navy strength gin

The history of navy strength gin

Reading Time: 3 minutes

The history navy strength gin is just another chapter in the fascinating and war thorn history of gin itself. We may thank the British navy, not only for navy strength gin but for gin as we know it today.

There is no doubt that the Royal British Navy has played a key role in both the production, consumption, and prevalence of gin. The use of exotic spices in gin was made possible by imports from Africa and Asia. Gin’s prevalence around the world is due to sailors setting foot in new cities and on new continents.

We have all heard about the rum rations in the navy. Unknown to a lot of people is the fact that, while the enlisted men subsisted on rum, Royal Navy officers drank gin.

The practice of issuing alcohol rations in the navy started sometime in the 16th century. It started with beer, and sometimes vine and ended up with rum and gin. The practice of issuing alcohol rations was abolished in the Royal Navy in 1970. However, the  Royal New Zealand Navy abolished the practice as late as 1990.

Picture: Pixabay.

 

What is navy strength gin?

Technically, all gin with more than 57.15% alcohol is a navy strength gin. The reason for the high alcohol content turns out to be a very practical one.

Both gin and rum were stored in wooden barrels together with the gunpowder below deck. In case the gin or rum barrels started leaking and soaking into the gunpowder, the alcohol content had to be at least 57.15%. Anything below that and the gunpowder would not burn.

 

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Alcohol proof

The term “proof” stems from the British Royal Navy’s “proof” test. This involved pouring the spirit onto gunpowder. If the powder would burn after being soaked, it indicated that there was sufficient alcohol content – or that the gin was “gunpowder proof” – and the gin was allowed on board.

This means that in the UK, a spirit with 57.15% is 100 degrees proof. A spirit with 40% is 70 degrees proof.

To make matters more complicated, the American definition of “proof” is very different. Alcohol proof in the United States is defined as twice the percentage of alcohol by volume. Consequently, 100 degrees proof gin contains 50% alcohol.

 

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The characteristics of a navy strength gin

All gins are diluted with water to reach their desired level of ABV (Alcohol By Volume.) Since gin is made by adding juniper, herbs, fruit, and spices to the spirit, this means that navy strength gin not only has more alcohol but also more of the original taste.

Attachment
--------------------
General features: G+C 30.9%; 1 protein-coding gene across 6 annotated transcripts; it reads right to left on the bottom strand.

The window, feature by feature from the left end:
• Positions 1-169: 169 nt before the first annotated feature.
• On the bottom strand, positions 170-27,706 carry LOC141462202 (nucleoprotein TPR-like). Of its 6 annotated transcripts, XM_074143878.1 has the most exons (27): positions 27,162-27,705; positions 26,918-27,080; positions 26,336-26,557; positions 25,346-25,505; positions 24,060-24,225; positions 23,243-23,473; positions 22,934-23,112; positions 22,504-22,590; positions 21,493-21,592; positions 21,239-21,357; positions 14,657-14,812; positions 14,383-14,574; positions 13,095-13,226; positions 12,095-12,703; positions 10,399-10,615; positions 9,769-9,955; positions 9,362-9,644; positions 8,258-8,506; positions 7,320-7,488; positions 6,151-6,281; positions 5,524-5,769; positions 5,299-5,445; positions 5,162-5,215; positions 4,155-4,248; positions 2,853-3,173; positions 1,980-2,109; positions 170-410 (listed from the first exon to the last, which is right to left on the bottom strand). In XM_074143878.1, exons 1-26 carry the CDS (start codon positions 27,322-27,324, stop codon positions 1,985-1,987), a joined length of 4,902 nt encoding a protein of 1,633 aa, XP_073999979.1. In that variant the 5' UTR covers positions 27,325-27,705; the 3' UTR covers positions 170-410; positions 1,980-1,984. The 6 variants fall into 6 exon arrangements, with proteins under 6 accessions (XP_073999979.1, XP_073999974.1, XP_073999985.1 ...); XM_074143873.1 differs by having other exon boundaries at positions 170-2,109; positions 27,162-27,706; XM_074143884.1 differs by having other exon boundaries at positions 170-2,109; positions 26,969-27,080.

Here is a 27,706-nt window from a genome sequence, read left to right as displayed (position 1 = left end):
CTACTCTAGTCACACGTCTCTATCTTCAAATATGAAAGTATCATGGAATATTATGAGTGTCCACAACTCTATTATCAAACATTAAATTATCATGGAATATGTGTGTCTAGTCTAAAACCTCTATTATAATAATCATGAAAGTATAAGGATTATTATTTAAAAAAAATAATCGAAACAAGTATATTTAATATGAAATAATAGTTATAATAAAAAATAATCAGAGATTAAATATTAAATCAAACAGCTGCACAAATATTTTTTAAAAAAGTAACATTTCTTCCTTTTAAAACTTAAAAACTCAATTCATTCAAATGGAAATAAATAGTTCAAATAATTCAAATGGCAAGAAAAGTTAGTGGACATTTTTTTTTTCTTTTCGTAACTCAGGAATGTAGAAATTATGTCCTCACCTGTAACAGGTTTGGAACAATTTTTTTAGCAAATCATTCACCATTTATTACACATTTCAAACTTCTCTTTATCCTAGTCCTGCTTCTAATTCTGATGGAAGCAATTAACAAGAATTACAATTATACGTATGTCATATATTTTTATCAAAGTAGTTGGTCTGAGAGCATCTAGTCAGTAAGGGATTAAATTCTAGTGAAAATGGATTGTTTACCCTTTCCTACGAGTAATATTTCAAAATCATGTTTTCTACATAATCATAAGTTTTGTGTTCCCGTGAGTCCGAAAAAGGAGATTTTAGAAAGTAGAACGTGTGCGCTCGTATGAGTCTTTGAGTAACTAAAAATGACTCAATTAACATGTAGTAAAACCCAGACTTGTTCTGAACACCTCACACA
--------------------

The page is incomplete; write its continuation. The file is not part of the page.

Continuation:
However, because of the way the alcohol influences taste, you cannot assume that a navy strength gin is just a gin with more of the same taste compared to its diluted version, you have to taste it in order to determine if you like it, just like any other gin.

Hard shake
Picture: Bigstock.

 

How to use a navy strength gin

Most navy strength gins can be used in both in a Gin & Tonic, and in a Dry Martini. The higher alcohol content will make for a stronger Dry Martini. In a Gin & Tonic, the alcohol is more masked, but you should be prepared to use a bit more tonic then you would use with a standard gin. Start by using the same amount of tonic that you would normally do. (I would recommend 1:2 between the gin and the tonic.) Play around until you reach the desired taste.

 

 

Plymouth Gin

Plymouth Navy Strength Gin. (Picture: Plymout.com)

Writing about navy strength gin without mentioning Plymouth Gin would be like writing about math and not mentioning numbers.

The Black Friars Distillery in Plymouth, England has been producing Plymouth Gin in the same place since 1793. This makes it the oldest working distillery in England. The building housed a monastery prior to 1793.

Plymouth Gin has deep roots in the British Royal Navy. For almost 200 years, a navy ship would never leave port without a bottle of Plymouth Navy strength Gin onboard.

 

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